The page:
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Courier/Jo. L. Keener

Wal-Mart's new superstore will have more than 30 checkout registers.

Besides being nearly double in size, the new store will feature a grocery department and Tire and Lube Express, according to store director Joel Petersen, who opened the Frontier Village store. Wal-Mart also will lease space near the entrance to shops offering services such as eye care, hearing aids and manicures, and will have a gas station.

Wal-Mart, based in Bentonville, Ark., transferred employees from the Frontier Village store and hired about 350 more workers, bringing the total to 610, Petersen said. About 300 employees were on the job on Wednesday.

And, while Wal-Mart prepares to open its grocery section with a possible strike looming at the Fry's and Safeway supermarkets in the tri-city area, Petersen said the non-union chain would not exploit the situation should it occur.

Instead, he said that "I think people will be shopping here because we have friendly associates, a large assortment of quality products and Wal-Mart's everyday low prices."

Petersen discussed the corporate culture of a company founded by the late Sam Walton before the meeting got under way on the floor.

He explained that Wal-Mart officials refer to employees as "associates" because "we work together as partners."

Wal-Mart operates its stores "under the team concept," he said, while adding that Wal-Mart officials refer to their managers as "coaches" because "we feel we are part of a great, big team."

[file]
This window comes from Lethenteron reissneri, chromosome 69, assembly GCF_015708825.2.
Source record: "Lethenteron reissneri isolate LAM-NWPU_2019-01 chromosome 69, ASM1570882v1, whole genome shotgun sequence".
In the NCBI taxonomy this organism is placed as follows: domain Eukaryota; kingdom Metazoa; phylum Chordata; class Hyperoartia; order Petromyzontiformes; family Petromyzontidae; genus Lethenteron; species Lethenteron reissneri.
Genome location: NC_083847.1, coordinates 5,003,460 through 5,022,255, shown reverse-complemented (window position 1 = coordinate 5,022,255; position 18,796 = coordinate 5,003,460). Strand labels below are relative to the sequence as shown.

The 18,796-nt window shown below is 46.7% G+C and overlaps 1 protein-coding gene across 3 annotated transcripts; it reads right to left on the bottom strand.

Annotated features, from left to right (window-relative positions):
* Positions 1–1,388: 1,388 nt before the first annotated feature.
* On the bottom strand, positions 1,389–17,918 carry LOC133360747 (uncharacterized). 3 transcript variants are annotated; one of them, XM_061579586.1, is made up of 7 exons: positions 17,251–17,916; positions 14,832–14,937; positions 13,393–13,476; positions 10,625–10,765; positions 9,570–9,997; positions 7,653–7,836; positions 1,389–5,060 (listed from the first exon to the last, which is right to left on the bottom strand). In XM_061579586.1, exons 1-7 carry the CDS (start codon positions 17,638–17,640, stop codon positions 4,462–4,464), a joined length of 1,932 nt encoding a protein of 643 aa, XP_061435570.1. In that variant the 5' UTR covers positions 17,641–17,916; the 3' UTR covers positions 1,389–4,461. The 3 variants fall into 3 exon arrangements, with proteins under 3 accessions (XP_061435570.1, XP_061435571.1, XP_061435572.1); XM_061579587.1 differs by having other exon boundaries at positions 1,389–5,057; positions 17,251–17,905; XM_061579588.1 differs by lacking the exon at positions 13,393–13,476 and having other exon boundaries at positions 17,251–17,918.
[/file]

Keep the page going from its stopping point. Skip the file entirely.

Petersen continued, "Our management leadership style is called 'serving leadership.' And by that we are trying to help everybody to do the best job they can do and also help us create teamwork."

Veronica Rocha, an associate in training in the dairy section, said she joined Wal-Mart after being unemployed for nearly a year. She lives in Paulden and formerly worked as a housekeeper.

"The people seem to be really nice," she said. "I like it. I needed something to do."

Others caught the spirit, too.

Joe Morales, home entertainment manager and self-styled "honorary cheerleader," yelled, "Fire up!"

Petersen called Dennis Bagardo, a dairy worker who transferred from the Payson store, to the platform, and gave him a button and certificate.

"We are going to deposit a share of Wal-Mart stock in your account," Petersen said.

He also presented a certificate to Eliza Griest, toy department manager, for working for the Frontier Village store for 10 years.

Petersen also announced plans to present a 31-inch color TV set as a prize to a lucky employee in a drawing if the store were to go six and a half days without an accident involving employees.

Morales concluded the rally by running between two formations of associates and chanting the letters of Wal-Mart.

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